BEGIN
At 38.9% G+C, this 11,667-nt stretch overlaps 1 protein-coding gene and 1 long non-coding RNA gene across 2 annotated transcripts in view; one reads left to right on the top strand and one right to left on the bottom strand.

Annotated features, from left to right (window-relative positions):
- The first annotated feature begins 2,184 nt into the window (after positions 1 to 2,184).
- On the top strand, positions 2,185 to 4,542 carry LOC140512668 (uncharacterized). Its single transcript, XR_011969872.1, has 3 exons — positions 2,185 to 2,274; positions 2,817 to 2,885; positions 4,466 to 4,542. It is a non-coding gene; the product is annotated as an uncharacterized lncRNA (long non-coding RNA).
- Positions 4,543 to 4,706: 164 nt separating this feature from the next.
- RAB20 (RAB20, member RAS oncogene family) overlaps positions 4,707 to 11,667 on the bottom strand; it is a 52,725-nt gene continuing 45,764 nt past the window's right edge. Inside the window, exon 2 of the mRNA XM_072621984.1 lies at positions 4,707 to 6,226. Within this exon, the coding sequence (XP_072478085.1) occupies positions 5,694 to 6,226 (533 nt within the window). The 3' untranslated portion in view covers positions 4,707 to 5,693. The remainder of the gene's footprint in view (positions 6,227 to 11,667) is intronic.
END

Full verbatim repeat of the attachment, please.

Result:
At 38.9% G+C, this 11,667-nt stretch overlaps 1 protein-coding gene and 1 long non-coding RNA gene across 2 annotated transcripts in view; one reads left to right on the top strand and one right to left on the bottom strand.

Annotated features, from left to right (window-relative positions):
- The first annotated feature begins 2,184 nt into the window (after positions 1 to 2,184).
- On the top strand, positions 2,185 to 4,542 carry LOC140512668 (uncharacterized). Its single transcript, XR_011969872.1, has 3 exons — positions 2,185 to 2,274; positions 2,817 to 2,885; positions 4,466 to 4,542. It is a non-coding gene; the product is annotated as an uncharacterized lncRNA (long non-coding RNA).
- Positions 4,543 to 4,706: 164 nt separating this feature from the next.
- RAB20 (RAB20, member RAS oncogene family) overlaps positions 4,707 to 11,667 on the bottom strand; it is a 52,725-nt gene continuing 45,764 nt past the window's right edge. Inside the window, exon 2 of the mRNA XM_072621984.1 lies at positions 4,707 to 6,226. Within this exon, the coding sequence (XP_072478085.1) occupies positions 5,694 to 6,226 (533 nt within the window). The 3' untranslated portion in view covers positions 4,707 to 5,693. The remainder of the gene's footprint in view (positions 6,227 to 11,667) is intronic.